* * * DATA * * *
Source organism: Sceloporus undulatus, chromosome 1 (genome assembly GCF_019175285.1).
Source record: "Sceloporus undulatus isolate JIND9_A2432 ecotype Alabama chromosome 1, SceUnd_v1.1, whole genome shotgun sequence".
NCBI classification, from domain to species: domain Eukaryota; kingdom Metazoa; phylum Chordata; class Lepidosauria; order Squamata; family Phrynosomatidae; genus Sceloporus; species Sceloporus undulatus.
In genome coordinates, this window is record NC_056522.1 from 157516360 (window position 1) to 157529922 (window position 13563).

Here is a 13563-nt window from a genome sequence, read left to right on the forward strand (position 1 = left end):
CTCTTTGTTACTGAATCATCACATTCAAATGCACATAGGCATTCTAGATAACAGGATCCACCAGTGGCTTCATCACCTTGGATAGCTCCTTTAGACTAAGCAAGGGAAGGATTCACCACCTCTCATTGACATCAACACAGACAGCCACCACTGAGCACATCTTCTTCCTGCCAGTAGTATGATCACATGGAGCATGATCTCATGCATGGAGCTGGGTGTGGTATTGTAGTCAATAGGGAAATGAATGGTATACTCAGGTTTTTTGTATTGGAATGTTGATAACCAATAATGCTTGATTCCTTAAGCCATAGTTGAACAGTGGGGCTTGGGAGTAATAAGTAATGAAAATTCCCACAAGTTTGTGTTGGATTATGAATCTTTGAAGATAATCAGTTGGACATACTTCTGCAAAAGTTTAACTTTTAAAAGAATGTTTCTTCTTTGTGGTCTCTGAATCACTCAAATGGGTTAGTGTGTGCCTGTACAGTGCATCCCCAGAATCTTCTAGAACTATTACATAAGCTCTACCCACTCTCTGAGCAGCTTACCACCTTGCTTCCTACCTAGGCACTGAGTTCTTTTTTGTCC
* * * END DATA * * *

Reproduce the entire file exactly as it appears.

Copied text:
Source organism: Sceloporus undulatus, chromosome 1 (genome assembly GCF_019175285.1).
Source record: "Sceloporus undulatus isolate JIND9_A2432 ecotype Alabama chromosome 1, SceUnd_v1.1, whole genome shotgun sequence".
NCBI classification, from domain to species: domain Eukaryota; kingdom Metazoa; phylum Chordata; class Lepidosauria; order Squamata; family Phrynosomatidae; genus Sceloporus; species Sceloporus undulatus.
In genome coordinates, this window is record NC_056522.1 from 157516360 (window position 1) to 157529922 (window position 13563).

Here is a 13563-nt window from a genome sequence, read left to right on the forward strand (position 1 = left end):
CTCTTTGTTACTGAATCATCACATTCAAATGCACATAGGCATTCTAGATAACAGGATCCACCAGTGGCTTCATCACCTTGGATAGCTCCTTTAGACTAAGCAAGGGAAGGATTCACCACCTCTCATTGACATCAACACAGACAGCCACCACTGAGCACATCTTCTTCCTGCCAGTAGTATGATCACATGGAGCATGATCTCATGCATGGAGCTGGGTGTGGTATTGTAGTCAATAGGGAAATGAATGGTATACTCAGGTTTTTTGTATTGGAATGTTGATAACCAATAATGCTTGATTCCTTAAGCCATAGTTGAACAGTGGGGCTTGGGAGTAATAAGTAATGAAAATTCCCACAAGTTTGTGTTGGATTATGAATCTTTGAAGATAATCAGTTGGACATACTTCTGCAAAAGTTTAACTTTTAAAAGAATGTTTCTTCTTTGTGGTCTCTGAATCACTCAAATGGGTTAGTGTGTGCCTGTACAGTGCATCCCCAGAATCTTCTAGAACTATTACATAAGCTCTACCCACTCTCTGAGCAGCTTACCACCTTGCTTCCTACCTAGGCACTGAGTTCTTTTTTGTCC